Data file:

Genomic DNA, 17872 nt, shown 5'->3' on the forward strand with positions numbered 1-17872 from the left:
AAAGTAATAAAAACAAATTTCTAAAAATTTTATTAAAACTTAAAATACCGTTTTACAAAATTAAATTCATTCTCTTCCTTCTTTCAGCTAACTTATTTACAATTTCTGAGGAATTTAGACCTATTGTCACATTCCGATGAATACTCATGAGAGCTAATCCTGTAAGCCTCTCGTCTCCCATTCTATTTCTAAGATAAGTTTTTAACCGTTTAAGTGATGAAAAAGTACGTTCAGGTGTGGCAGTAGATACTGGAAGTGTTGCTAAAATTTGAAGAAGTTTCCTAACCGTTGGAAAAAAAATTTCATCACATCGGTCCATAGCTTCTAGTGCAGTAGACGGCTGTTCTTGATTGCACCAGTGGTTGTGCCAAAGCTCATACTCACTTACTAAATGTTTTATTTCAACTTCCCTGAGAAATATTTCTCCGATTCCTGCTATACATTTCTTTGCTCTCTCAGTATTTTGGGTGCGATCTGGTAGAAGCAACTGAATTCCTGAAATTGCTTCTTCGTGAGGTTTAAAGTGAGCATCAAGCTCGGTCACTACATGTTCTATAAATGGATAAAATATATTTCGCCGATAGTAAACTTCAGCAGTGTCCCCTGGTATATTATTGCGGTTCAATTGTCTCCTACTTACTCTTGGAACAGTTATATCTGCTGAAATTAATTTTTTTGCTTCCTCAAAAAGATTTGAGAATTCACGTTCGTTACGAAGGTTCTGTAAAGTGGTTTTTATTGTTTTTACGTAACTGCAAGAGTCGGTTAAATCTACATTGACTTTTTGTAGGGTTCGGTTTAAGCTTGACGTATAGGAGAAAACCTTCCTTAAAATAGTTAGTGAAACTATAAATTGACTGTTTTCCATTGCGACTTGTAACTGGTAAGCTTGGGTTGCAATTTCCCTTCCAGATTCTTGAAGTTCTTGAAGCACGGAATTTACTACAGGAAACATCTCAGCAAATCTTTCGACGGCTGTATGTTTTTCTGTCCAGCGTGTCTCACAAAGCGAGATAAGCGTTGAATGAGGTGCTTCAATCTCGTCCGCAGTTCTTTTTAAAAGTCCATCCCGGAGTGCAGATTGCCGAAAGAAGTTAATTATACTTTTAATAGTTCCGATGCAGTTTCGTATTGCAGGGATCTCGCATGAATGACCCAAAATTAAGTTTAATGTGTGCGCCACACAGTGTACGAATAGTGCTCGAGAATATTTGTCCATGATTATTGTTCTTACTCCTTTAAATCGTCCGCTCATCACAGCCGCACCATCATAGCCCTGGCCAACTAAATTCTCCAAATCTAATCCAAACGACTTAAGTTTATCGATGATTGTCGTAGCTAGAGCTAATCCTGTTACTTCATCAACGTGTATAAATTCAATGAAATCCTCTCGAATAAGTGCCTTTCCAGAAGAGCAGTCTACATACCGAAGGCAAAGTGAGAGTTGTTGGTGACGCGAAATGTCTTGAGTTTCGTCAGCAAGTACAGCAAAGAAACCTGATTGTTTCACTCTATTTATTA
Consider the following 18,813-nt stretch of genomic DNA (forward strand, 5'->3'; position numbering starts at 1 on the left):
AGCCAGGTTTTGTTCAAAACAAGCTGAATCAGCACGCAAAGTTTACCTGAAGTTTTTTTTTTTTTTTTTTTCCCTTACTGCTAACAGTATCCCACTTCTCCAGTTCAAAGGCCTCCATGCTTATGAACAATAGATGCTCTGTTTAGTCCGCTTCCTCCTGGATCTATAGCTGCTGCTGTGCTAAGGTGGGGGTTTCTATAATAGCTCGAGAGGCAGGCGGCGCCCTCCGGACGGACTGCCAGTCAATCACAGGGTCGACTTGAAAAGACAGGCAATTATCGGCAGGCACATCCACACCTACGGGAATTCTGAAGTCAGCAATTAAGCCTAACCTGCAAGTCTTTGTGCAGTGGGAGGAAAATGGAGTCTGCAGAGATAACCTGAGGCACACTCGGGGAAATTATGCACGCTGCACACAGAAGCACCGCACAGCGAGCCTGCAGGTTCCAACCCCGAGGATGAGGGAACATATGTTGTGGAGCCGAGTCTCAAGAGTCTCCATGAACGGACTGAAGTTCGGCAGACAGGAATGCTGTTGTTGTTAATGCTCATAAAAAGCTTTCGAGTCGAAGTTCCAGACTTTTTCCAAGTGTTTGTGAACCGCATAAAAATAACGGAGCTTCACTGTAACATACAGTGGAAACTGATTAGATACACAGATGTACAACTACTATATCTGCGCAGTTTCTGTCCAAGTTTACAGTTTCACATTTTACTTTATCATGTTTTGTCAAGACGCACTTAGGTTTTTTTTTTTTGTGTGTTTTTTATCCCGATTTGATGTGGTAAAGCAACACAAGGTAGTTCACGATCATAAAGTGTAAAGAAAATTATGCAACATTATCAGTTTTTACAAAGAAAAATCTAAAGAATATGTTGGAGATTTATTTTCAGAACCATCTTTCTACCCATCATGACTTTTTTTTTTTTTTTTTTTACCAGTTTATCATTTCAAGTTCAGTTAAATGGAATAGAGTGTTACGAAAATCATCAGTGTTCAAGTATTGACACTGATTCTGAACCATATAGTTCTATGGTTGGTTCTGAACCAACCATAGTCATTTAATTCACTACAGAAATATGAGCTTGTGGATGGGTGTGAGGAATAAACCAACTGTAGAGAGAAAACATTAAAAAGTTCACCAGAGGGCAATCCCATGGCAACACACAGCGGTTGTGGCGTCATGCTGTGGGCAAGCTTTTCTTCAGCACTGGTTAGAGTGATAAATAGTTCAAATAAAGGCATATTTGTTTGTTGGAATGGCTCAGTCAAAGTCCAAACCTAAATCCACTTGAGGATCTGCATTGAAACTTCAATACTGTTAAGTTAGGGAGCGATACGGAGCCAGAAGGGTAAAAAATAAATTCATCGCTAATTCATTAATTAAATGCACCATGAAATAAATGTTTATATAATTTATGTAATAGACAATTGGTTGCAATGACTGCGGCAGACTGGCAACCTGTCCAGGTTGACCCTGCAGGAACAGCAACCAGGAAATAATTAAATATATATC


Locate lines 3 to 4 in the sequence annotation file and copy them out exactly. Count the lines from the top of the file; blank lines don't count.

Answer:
Consider the following 18,813-nt stretch of genomic DNA (forward strand, 5'->3'; position numbering starts at 1 on the left):
AGCCAGGTTTTGTTCAAAACAAGCTGAATCAGCACGCAAAGTTTACCTGAAGTTTTTTTTTTTTTTTTTTTCCCTTACTGCTAACAGTATCCCACTTCTCCAGTTCAAAGGCCTCCATGCTTATGAACAATAGATGCTCTGTTTAGTCCGCTTCCTCCTGGATCTATAGCTGCTGCTGTGCTAAGGTGGGGGTTTCTATAATAGCTCGAGAGGCAGGCGGCGCCCTCCGGACGGACTGCCAGTCAATCACAGGGTCGACTTGAAAAGACAGGCAATTATCGGCAGGCACATCCACACCTACGGGAATTCTGAAGTCAGCAATTAAGCCTAACCTGCAAGTCTTTGTGCAGTGGGAGGAAAATGGAGTCTGCAGAGATAACCTGAGGCACACTCGGGGAAATTATGCACGCTGCACACAGAAGCACCGCACAGCGAGCCTGCAGGTTCCAACCCCGAGGATGAGGGAACATATGTTGTGGAGCCGAGTCTCAAGAGTCTCCATGAACGGACTGAAGTTCGGCAGACAGGAATGCTGTTGTTGTTAATGCTCATAAAAAGCTTTCGAGTCGAAGTTCCAGACTTTTTCCAAGTGTTTGTGAACCGCATAAAAATAACGGAGCTTCACTGTAACATACAGTGGAAACTGATTAGATACACAGATGTACAACTACTATATCTGCGCAGTTTCTGTCCAAGTTTACAGTTTCACATTTTACTTTATCATGTTTTGTCAAGACGCACTTAGGTTTTTTTTTTTTGTGTGTTTTTTATCCCGATTTGATGTGGTAAAGCAACACAAGGTAGTTCACGATCATAAAGTGTAAAGAAAATTATGCAACATTATCAGTTTTTACAAAGAAAAATCTAAAGAATATGTTGGAGATTTATTTTCAGAACCATCTTTCTACCCATCATGACTTTTTTTTTTTTTTTTTTTACCAGTTTATCATTTCAAGTTCAGTTAAATGGAATAGAGTGTTACGAAAATCATCAGTGTTCAAGTATTGACACTGATTCTGAACCATATAGTTCTATGGTTGGTTCTGAACCAACCATAGTCATTTAATTCACTACAGAAATATGAGCTTGTGGATGGGTGTGAGGAATAAACCAACTGTAGAGAGAAAACATTAAAAAGTTCACCAGAGGGCAATCCCATGGCAACACACAGCGGTTGTGGCGTCATGCTGTGGGCAAGCTTTTCTTCAGCACTGGTTAGAGTGATAAATAGTTCAAATAAAGGCATATTTGTTTGTTGGAATGGCTCAGTCAAAGTCCAAACCTAAATCCACTTGAGGATCTGCATTGAAACTTCAATACTGTTAAGTTAGGGAGCGATACGGAGCCAGAAGGGTAAAAAATAAATTCATCGCTAATTCATTAATTAAATGCACCATGAAATAAATGTTTATATAATTTATGTAATAGACAATTGGTTGCAATGACTGCGGCAGACTGGCAACCTGTCCAGGTTGACCCTGCAGGAACAGCAACCAGGAAATAATTAAATATATATC